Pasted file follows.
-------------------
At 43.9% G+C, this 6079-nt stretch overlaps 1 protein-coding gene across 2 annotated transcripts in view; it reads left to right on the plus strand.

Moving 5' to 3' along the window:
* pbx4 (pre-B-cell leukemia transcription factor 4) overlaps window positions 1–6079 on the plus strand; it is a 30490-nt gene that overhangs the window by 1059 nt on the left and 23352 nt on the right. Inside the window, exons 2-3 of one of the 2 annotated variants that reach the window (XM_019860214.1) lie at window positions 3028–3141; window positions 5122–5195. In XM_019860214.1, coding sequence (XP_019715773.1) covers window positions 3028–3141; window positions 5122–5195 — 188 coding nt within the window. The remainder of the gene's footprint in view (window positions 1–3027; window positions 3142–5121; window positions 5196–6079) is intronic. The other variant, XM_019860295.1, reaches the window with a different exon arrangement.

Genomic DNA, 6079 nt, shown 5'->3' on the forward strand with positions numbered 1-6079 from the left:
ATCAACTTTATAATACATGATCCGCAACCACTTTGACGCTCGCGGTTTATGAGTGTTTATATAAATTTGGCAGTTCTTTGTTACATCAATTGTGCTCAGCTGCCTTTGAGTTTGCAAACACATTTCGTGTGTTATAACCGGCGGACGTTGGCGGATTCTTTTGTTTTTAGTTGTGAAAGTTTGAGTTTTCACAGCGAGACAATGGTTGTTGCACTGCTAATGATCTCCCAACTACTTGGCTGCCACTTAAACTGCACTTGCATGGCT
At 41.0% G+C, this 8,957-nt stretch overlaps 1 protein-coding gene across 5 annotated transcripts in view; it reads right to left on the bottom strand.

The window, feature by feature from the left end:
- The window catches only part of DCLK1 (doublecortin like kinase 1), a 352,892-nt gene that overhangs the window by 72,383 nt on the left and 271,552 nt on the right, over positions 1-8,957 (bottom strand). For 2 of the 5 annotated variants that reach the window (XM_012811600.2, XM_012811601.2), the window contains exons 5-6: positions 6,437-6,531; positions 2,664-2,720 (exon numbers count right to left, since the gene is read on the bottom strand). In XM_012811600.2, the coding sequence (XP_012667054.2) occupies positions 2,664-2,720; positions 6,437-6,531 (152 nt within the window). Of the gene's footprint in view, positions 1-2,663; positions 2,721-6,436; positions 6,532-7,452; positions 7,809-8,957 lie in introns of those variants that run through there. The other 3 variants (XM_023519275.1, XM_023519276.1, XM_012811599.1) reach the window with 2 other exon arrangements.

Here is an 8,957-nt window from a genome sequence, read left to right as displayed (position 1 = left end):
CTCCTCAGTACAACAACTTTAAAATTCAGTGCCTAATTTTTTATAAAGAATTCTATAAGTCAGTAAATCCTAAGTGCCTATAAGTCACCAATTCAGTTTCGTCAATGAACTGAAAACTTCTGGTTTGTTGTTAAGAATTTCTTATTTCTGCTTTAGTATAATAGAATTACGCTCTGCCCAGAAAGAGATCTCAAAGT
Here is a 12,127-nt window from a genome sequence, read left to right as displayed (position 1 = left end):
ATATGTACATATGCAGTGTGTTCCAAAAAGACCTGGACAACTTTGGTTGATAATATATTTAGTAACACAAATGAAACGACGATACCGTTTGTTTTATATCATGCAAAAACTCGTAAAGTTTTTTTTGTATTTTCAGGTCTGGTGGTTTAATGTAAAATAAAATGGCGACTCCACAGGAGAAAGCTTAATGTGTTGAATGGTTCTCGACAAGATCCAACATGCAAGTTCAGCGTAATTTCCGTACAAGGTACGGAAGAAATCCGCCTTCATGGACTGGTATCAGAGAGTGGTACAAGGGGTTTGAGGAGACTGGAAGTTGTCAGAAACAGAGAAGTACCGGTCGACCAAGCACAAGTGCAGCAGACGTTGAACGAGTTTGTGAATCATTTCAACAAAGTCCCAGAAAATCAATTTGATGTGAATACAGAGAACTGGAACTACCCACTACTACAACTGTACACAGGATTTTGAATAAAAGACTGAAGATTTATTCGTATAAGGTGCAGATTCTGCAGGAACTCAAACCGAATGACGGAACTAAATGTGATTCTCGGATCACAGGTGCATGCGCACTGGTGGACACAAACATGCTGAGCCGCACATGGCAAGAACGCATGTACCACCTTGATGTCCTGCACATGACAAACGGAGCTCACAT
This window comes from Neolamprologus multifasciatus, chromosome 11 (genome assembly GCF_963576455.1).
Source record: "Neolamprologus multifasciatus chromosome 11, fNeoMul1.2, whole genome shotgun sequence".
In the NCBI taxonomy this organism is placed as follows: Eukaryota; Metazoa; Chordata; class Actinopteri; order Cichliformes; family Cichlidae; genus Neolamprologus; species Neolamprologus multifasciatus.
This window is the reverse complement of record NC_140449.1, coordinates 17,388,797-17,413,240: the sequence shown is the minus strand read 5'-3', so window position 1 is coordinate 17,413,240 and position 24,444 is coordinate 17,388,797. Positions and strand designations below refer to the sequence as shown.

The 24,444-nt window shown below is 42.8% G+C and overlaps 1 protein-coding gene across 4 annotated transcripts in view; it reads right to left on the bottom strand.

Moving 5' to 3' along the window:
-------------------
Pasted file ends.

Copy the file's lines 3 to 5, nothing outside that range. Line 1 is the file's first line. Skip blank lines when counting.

* pbx4 (pre-B-cell leukemia transcription factor 4) overlaps window positions 1–6079 on the plus strand; it is a 30490-nt gene that overhangs the window by 1059 nt on the left and 23352 nt on the right. Inside the window, exons 2-3 of one of the 2 annotated variants that reach the window (XM_019860214.1) lie at window positions 3028–3141; window positions 5122–5195. In XM_019860214.1, coding sequence (XP_019715773.1) covers window positions 3028–3141; window positions 5122–5195 — 188 coding nt within the window. The remainder of the gene's footprint in view (window positions 1–3027; window positions 3142–5121; window positions 5196–6079) is intronic. The other variant, XM_019860295.1, reaches the window with a different exon arrangement.

Genomic DNA, 6079 nt, shown 5'->3' on the forward strand with positions numbered 1-6079 from the left:
ATCAACTTTATAATACATGATCCGCAACCACTTTGACGCTCGCGGTTTATGAGTGTTTATATAAATTTGGCAGTTCTTTGTTACATCAATTGTGCTCAGCTGCCTTTGAGTTTGCAAACACATTTCGTGTGTTATAACCGGCGGACGTTGGCGGATTCTTTTGTTTTTAGTTGTGAAAGTTTGAGTTTTCACAGCGAGACAATGGTTGTTGCACTGCTAATGATCTCCCAACTACTTGGCTGCCACTTAAACTGCACTTGCATGGCT